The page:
If you talk to a seasoned investor, raising private money is one of the most important things they can do. To be honest, it isn’t all that difficult. Once you’ve established a track record, it becomes easy to raise money. As a matter a fact, you’ll be in situations where you’ll have to turn away money because you don’t have a use for it. What a great spot to be in, right? But what you don’t realize is how long it takes to get to that point. Hopefully after reading this, you’ll be one step closer to being able to access all of that private money.
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4 Simple Steps for Newbie Investors to Start Raising Private Money
Create a Track Record
I don’t think this can be said enough. You want someone to lend you money on a deal and you have never even done a real estate transaction? Get real.
I have to say, I have avoided some of my local investors because I’m tired of seeing people introduce themselves saying they have no experience and are looking for private money. Really, what you should be saying is, “I have no experience, and I am willing to do anything to partner up with someone who does.” There really are no shortcuts to this. Can you convince someone to give you money without a track record? Sure you can, but it will always be an uphill battle. It will be quicker and easier to find someone to partner up with and learn from.
Let me speak to the partnering up thing, too. I’ve sat down with a lot of new investors and it pisses me off when someone says they want me to teach them what I do and how I do it. From what I can tell, all they offer to me is their company. You riding around with me all day soaking up all the information that I can give you does nothing for me. You are a distraction more than a help. Offer something of value in return. Guys, don’t become full time investors without having put in many hours to get there. Why should they give you the whole process gift wrapped? Just because you’ve asked for it?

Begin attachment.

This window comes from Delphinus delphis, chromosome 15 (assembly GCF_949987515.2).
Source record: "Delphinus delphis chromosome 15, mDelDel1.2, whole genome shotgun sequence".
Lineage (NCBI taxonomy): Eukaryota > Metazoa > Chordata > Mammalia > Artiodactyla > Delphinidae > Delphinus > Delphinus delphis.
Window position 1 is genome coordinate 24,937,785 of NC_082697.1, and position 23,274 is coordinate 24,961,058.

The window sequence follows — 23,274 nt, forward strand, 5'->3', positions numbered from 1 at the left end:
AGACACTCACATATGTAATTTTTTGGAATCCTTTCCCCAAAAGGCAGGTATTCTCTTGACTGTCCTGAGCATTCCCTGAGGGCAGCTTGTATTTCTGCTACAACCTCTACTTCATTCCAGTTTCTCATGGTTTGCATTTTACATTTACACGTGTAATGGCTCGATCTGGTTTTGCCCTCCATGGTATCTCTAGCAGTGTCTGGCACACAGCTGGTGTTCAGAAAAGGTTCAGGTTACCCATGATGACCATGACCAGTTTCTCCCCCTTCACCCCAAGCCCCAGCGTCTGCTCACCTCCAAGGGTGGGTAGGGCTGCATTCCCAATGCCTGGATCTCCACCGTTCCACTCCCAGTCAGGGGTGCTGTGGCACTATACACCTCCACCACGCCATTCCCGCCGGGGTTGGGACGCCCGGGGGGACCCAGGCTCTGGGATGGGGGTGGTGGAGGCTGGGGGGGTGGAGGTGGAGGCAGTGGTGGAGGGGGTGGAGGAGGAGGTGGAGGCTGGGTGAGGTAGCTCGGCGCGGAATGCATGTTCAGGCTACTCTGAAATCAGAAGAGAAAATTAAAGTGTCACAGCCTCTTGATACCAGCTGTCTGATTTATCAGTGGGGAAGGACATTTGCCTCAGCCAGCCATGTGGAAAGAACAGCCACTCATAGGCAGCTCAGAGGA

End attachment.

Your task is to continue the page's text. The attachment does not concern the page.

End of rant.
Remember: You’re the Prize
I went to a syndication seminar a while back. There was some good info there, but one of the biggest takeaways that I got was there is more money than deals out there. And that is always the case. People are always looking for good deals.
Once you’ve established competency in putting a deal together, stop begging for money. You have something that people want. It is a deal that offers a great return in exchange for lending you money. And above all, it is collateralized. A very clean, asset-backed loan. I would like to share a little tip that I have found: “People who are most interested in this offer are the people who are looking for capital preservation instead of capital growth.”
People who are in their 30s and 40s still think they are going to buy into the next Facebook. When they get to their 50s, they realize that they probably won’t find it and settle into a more conservative portfolio. Asset-backed lending fits that bill.
The more you act professional, the more people will trust you know what you are doing. Make sure you have the proper documentation. Pay a lawyer to draft it up. Understand what your documents say. Nothing blows a deal faster than when you get a call from your investor asking you a question about the paperwork and you don’t even know what he is talking about.
Create a checklist to make sure that you are on top of all the paperwork. One thing that we got incredible feedback from our lenders was a simple monthly statement. It shows the loan amount, the collateral, any payouts and a running total of how much money they’ve made this year. This leads me to my next point.
Don’t be afraid to start small. If you are looking for $50,000, it might be better to find five people who will contribute $10,000 each. (Talk to your lawyer about how to write up the paperwork correctly to secure everyone’s interest.) Also make sure that you send MONTHLY interest checks along with that statement.
I can’t tell you how often those same investors who may have been on the fence writing the first check call me up after a few months and say that they want to put in more money. Receiving that monthly check along with the statement showing how much money they made gets them thinking about all the money sitting in the bank that they aren’t using.
Raising private money isn’t that difficult if you are ready to do some work and use your personal finance, too. You need to give to get. That’s how it works.
What are your experiences with raising private money?
Please share in the comments below!